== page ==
Anti-Black Racism Will Only Stop With Dialogue, Reflection, And Accountability. This Video Helps You Get Started.

"I feel vulnerable being a citizen of the United States."

We see it every day on the news and in real life all around us. Anti-Black racism in America is still very much alive, and it won't go away until this country faces the realities of its existence in a unified front working to find a solution.

StyleLikeU is a self-acceptance revolution started by the mother-daughter team of Elisa Goodkind and Lily Mandelbaum, who are on a mission to build a world where getting dressed each morning is an act of self-love. The duo recently released the video "What's Underneath America: Reflection on Race and Identity," a vehicle of claiming self-acceptance "in which individuals strip down to open up about style, self-image and identity."

"After interviewing over 100 people on style, self-image and identity for The What's Underneath Project, we felt that we had gathered a lot of potent footage on the topic of race and privilege," they told A Plus about the project they started in 2014.


"We had always planned on weaving these stories together to make one, powerful statement about the realities of anti-Black racism that are still at play in America, and the need for White people to take accountability for their (our) privilege in order to create justice," they continued. "Once everything happened in Charlottesville a couple of weeks ago, we felt an urgency to put it out right away."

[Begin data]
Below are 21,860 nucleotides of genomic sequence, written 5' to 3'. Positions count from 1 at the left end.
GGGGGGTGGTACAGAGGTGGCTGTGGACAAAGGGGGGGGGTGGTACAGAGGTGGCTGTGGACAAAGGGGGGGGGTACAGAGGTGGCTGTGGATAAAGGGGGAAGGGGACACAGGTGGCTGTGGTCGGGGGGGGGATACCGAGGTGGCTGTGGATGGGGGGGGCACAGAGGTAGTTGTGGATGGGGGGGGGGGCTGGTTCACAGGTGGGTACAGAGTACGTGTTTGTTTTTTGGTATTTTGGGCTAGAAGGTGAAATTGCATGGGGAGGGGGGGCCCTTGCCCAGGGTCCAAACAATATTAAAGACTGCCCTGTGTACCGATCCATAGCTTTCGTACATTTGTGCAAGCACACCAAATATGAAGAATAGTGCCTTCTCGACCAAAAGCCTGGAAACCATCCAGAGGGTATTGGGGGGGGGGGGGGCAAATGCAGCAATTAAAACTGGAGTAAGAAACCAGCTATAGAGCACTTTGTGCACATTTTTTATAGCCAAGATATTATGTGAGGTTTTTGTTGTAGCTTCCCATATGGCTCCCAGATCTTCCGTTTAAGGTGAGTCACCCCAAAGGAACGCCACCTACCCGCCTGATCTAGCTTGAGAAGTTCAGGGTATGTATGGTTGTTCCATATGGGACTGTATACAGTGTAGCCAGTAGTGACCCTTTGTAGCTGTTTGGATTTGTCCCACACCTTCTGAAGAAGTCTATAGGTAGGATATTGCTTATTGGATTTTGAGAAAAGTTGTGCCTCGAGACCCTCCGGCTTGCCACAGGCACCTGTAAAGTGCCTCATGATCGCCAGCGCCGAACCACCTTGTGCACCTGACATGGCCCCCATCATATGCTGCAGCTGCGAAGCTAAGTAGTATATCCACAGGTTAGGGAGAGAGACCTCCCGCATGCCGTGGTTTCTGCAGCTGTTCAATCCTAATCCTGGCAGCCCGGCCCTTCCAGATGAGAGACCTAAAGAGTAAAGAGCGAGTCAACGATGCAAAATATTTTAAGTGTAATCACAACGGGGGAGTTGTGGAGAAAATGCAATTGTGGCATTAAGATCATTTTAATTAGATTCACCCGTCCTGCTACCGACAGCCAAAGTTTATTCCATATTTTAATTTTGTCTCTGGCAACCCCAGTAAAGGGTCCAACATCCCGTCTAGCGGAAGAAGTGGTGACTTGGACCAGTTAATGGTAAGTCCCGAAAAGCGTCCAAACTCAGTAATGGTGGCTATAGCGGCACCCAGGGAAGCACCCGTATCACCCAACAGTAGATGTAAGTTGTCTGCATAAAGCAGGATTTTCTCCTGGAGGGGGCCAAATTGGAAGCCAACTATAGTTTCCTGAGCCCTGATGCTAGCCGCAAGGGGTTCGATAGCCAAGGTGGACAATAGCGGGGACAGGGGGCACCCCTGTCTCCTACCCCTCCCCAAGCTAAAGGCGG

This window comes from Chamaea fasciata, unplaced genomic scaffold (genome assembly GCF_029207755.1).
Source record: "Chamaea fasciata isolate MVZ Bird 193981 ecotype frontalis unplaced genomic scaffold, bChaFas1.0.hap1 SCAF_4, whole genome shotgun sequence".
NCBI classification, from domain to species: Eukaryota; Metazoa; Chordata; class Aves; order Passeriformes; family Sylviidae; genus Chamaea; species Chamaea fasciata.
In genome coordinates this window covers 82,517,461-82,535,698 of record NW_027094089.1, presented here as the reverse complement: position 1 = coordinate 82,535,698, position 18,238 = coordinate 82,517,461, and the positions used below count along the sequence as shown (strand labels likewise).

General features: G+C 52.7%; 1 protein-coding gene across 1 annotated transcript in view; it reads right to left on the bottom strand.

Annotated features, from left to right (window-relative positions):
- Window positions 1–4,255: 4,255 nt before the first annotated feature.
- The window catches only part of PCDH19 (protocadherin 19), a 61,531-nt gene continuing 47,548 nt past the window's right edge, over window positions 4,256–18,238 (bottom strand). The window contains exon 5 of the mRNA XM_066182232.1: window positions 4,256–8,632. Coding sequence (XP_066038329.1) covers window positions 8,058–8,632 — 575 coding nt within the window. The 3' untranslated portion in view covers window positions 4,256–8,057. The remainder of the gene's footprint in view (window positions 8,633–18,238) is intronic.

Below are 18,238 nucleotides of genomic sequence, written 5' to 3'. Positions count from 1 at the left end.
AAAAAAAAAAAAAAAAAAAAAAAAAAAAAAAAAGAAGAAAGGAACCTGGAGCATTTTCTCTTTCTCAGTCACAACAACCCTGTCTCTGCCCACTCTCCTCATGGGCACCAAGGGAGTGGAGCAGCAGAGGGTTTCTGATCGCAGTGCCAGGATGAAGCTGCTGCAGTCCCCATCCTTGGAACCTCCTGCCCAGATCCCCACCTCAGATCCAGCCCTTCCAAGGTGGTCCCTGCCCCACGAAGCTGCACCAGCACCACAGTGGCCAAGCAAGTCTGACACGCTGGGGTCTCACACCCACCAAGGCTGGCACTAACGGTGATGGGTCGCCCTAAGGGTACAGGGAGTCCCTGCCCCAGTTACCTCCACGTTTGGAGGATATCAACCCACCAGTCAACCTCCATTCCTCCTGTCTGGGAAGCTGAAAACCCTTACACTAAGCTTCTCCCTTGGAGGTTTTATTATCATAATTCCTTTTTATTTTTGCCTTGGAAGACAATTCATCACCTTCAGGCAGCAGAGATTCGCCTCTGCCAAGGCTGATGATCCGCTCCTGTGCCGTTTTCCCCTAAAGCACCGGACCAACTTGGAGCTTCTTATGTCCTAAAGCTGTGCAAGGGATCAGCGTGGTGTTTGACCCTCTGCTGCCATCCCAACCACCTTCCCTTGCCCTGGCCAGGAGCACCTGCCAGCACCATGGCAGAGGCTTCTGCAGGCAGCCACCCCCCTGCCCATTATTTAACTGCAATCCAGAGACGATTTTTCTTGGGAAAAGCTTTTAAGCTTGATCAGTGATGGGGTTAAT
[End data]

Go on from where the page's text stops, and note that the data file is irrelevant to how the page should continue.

From Black to White to light-skinned and biracial, the video tells the raw truth about the various experiences people face with anti-Black racism and White privilege. Subjects begin telling their stories and slowly begin stripping down to their bare essentials.

"They take off their clothes slowly as we interview them about style, identity, and self-image, in an effort to show that true beauty is not about presenting a façade — it's about radical honestly," the StyleLikeU team explained.

The nearly 10-minute video starts with a bold yet brutally honest statement: "I feel vulnerable being a citizen of the United States who might be a target for eradication."

But their goal is quite clear in the belief that justice can't be served without a ceaseless commitment to radically honest reflection and dialogue.

So do they feel they can make a change with this video?

"Yes. We find that our version of storytelling is so raw, intimate and honest that it opens up the viewers' hearts and minds to very real experiences of people who might seem very different than them at first glance," they said. "When someone is telling their story, it's difficult to ignore or argue with their truth, and we find that the radical honestly and vulnerability reflected in our videos motivate people to action and give space for a deeper connection and understanding."

From conception to execution, the project StyleLikeU has had one major goal in mind: to create self-acceptance of the self and others by creating compassionate spaces where people can be radically honest and express themselves freely. And they believe they have found the recipe to begin the healing process.

They explained, "Anti-Black racism in this country is systemic, insidious, and ever-present, and that open dialogue, reflection, and accountability on the part of White people is what is needed to heal the wounds of our country."

Watch the video for yourself and may the healing begin:


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